This makes sense when you think about it; that beautiful shrub from China for sale at your local garden store may look pretty, but native insects and arthropods are not adapted to it and therefore won’t be attracted. And if bugs don’t like your plants, then birds that eat those bugs won’t be coming to your backyard!
If you DON’T WANT wildlife in your backyard, my #1 tip is to plant exotic plants from around the world!
To help find local plants that are native to your region, I have two recommendations:
Talk to your local garden store, nursery, or bird club for advice.
Check out this native plant search tool from the National Audubon Society. –> View HERE.
Plants That Provide Berries For Bluebirds:
Bluebirds eat berries any time throughout the year, but they become an especially important part of their diet in winter.
That’s because there are no bugs to eat once the weather turns cold! Bluebirds HAVE to eat berries to survive.
In your backyard, my recommendation is to plant multiple types of native berry-producing plants. Make sure to select some plants that ripen during the summer months, along with varieties that have berries that ripen in late Fall, which will provide food for bluebirds through winter.
- View a PDF of berry-producing plants that attract bluebirds HERE
- The sheet above was obtained from Stokes Bluebird Book: The Complete Guide To Attracting Bluebirds by Donald & Lillian Stokes.
Here are a few more tips when creating your bluebird habitat:
A. Don’t Cut Down Dead Trees!
I know dead trees can be an eyesore, but rotting wood is where woodpeckers create cavities, which are the nesting sites that bluebirds will eventually use.
B. Don’t Trim Dead Limbs Off Trees!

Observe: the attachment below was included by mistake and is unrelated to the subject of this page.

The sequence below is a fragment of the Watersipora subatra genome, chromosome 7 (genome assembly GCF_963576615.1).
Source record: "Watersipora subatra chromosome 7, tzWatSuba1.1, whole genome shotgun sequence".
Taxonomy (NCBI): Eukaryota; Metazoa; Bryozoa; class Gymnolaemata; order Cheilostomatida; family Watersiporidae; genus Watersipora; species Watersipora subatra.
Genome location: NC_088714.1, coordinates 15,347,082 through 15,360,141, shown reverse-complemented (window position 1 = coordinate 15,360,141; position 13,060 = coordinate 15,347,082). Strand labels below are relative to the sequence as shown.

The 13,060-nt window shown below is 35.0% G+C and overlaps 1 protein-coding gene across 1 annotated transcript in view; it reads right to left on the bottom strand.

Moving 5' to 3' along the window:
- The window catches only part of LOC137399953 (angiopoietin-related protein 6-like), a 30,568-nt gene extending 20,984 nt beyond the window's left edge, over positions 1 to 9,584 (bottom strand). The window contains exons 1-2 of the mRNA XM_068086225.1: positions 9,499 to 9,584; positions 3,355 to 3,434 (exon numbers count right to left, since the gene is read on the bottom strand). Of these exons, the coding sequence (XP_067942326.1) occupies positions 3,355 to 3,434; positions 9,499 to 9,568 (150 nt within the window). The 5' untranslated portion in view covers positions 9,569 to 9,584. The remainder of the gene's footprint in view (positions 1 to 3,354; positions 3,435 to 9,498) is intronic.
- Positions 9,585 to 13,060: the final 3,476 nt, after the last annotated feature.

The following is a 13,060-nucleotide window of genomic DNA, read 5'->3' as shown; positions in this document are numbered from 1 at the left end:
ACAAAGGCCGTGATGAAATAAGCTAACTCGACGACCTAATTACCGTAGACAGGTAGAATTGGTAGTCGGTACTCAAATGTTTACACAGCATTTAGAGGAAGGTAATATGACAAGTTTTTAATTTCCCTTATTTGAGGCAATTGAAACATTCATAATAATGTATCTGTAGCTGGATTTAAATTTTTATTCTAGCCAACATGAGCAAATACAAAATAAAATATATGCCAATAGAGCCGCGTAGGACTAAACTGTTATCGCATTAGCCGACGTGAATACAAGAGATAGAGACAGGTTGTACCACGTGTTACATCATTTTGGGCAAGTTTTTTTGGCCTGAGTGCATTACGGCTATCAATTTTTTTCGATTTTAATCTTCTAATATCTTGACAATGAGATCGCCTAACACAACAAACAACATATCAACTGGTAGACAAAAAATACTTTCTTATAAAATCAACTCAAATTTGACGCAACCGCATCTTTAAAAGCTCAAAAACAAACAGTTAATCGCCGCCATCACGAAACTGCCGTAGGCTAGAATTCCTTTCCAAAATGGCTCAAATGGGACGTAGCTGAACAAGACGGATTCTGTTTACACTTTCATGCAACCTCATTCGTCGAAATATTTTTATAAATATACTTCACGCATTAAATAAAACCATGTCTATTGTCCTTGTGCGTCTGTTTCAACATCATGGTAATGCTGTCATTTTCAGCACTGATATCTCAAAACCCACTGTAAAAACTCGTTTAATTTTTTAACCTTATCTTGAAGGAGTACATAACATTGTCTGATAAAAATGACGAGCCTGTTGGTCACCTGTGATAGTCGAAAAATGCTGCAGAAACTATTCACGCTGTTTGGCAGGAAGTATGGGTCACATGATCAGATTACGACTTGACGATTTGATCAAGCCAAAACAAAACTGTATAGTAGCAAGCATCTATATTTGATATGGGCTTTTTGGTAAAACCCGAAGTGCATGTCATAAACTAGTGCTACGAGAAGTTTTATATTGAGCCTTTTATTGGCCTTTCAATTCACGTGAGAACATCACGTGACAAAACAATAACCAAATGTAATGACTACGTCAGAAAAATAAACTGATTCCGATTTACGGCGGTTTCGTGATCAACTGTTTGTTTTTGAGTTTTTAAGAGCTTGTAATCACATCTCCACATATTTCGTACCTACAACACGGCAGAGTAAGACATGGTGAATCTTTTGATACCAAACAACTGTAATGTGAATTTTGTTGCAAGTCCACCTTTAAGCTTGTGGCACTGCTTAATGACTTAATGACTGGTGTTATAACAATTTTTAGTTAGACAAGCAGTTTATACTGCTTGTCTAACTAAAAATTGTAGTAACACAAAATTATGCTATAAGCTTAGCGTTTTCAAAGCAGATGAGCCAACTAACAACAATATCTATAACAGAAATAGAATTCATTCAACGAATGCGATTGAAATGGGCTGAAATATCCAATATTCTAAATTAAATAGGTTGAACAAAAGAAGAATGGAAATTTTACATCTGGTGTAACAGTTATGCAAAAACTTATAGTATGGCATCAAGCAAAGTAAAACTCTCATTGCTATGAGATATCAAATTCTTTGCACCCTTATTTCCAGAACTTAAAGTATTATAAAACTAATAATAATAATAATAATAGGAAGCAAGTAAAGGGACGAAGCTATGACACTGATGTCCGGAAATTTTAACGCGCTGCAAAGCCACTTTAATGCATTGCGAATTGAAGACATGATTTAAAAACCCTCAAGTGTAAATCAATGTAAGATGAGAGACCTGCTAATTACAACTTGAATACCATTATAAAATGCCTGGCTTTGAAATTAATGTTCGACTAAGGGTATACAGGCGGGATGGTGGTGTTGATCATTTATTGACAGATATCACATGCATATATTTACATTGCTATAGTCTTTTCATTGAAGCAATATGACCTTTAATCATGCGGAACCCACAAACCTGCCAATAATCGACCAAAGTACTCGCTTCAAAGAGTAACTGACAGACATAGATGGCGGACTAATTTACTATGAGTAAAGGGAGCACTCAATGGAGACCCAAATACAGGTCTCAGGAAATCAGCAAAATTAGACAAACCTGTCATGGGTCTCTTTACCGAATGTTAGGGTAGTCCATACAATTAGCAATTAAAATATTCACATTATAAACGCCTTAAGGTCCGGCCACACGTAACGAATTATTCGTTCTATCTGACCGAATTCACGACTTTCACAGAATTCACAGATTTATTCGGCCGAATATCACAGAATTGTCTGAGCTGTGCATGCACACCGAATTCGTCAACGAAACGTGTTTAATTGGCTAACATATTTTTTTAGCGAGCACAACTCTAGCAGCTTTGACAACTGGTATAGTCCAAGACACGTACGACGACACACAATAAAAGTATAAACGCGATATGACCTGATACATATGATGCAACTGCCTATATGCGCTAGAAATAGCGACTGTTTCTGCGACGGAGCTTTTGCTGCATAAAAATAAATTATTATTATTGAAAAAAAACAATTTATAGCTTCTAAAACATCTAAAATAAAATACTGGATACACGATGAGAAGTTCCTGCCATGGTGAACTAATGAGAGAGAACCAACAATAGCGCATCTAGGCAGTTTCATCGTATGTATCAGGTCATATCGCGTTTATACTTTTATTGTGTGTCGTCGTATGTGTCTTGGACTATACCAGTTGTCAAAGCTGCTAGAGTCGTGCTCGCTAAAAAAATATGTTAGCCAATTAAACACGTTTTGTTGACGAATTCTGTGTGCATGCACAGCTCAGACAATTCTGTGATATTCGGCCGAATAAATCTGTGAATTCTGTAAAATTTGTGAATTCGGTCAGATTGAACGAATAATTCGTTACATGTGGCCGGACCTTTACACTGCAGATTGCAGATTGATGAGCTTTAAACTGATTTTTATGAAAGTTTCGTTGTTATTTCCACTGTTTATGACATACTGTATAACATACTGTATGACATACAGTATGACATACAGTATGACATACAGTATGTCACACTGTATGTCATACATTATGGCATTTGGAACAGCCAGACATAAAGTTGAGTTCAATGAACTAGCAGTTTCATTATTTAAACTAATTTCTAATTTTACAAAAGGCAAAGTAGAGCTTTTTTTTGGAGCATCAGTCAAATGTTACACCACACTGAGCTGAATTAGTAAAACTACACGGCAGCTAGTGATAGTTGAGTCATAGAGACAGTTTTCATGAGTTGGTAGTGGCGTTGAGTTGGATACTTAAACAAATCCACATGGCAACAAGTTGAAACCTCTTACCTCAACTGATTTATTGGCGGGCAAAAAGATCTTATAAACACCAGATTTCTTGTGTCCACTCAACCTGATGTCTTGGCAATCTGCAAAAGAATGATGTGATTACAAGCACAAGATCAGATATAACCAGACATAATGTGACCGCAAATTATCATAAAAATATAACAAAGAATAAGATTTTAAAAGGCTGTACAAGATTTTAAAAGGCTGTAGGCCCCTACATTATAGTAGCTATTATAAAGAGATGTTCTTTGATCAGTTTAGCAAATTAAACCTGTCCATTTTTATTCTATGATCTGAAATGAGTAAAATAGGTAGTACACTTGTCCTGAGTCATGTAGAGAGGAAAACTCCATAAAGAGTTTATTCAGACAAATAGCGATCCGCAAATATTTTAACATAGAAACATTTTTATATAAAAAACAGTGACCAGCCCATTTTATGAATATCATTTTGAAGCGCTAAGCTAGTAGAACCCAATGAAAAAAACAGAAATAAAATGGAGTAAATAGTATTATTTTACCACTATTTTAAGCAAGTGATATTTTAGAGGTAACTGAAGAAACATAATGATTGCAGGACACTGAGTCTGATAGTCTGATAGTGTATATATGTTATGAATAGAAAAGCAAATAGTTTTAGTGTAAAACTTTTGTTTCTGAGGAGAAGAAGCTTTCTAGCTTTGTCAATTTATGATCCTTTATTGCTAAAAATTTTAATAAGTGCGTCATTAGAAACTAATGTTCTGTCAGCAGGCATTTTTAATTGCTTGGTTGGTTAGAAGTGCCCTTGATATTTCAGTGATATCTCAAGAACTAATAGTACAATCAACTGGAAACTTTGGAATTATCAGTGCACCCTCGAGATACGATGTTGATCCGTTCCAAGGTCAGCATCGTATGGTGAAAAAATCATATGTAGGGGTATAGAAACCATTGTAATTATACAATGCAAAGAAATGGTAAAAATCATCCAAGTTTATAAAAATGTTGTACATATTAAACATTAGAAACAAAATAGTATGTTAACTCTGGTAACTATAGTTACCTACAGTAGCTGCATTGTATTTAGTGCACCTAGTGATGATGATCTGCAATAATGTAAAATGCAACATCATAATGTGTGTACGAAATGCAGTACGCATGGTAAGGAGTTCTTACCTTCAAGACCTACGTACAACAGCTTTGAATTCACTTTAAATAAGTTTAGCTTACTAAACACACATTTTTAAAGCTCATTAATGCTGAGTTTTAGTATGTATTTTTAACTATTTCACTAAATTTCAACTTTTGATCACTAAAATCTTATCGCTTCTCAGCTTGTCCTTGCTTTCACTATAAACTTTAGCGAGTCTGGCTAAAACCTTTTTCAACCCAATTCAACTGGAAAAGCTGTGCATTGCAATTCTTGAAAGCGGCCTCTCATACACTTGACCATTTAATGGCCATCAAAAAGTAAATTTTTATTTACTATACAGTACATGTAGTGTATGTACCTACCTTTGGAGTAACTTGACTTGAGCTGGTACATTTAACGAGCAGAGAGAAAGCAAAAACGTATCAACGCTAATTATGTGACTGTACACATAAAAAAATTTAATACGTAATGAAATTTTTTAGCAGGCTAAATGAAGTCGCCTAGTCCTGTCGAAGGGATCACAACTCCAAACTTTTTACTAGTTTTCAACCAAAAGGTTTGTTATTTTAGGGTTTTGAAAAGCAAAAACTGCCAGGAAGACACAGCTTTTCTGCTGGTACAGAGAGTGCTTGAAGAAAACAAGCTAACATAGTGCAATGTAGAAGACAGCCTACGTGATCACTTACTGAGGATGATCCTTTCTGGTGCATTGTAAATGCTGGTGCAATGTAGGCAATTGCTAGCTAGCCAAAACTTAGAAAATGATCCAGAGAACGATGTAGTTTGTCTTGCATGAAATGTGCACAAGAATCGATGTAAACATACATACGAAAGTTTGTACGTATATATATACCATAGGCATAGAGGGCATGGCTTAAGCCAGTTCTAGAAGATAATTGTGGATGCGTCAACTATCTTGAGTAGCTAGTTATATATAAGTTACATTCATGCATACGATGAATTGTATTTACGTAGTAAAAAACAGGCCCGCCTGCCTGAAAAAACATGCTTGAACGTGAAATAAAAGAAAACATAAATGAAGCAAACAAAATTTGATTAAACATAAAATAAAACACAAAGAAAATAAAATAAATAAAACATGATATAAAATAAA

Dead limbs are commonly trimmed off trees. These dead limbs may look terrible to a homeowner, but many birds use these old branches as perches. Perches are necessary for bluebirds because it provides them a place to sit, rest, groom, look for food, and defend their territory.
C. Bluebirds like open spaces.
In general, bluebirds like open spaces and are not typically found in forests.
Here is a brief description of the habitat that each bluebird species prefer:
Eastern Bluebird: Can be found in meadows and open spaces surrounded by trees. Look for them on the sides of roads, golf courses, and fields. I always see Eastern Bluebirds at a local Christmas tree farm.
Western Bluebird: These birds enjoy open woodlands, both coniferous and deciduous. You can also see them in backyards and farmland, and they live from sea level all the way up into the mountains.
Mountain Bluebird: As the name suggests, these birds are common to see at medium to higher elevations. Look for them in native habitats such as prairie, sagebrush steppe, and even alpine tundra, anywhere with an open country that includes at least a few trees that can provide nest cavities.
Tip #5. Hang Some Nestboxes!
All species of bluebirds are cavity nesters, which means they will ONLY nest inside of a cavity or hole. And bluebirds are NOT able to excavate and create their own holes, so in the wild, they have to nest inside old woodpecker holes in dead pine or oak trees.
As you imagine, most people don’t have dead trees in their backyard with large previously used woodpecker holes drilled inside that bluebirds can use to raise their chicks.
But we are in luck!
Bluebirds regularly use and nest inside human-made birdhouses!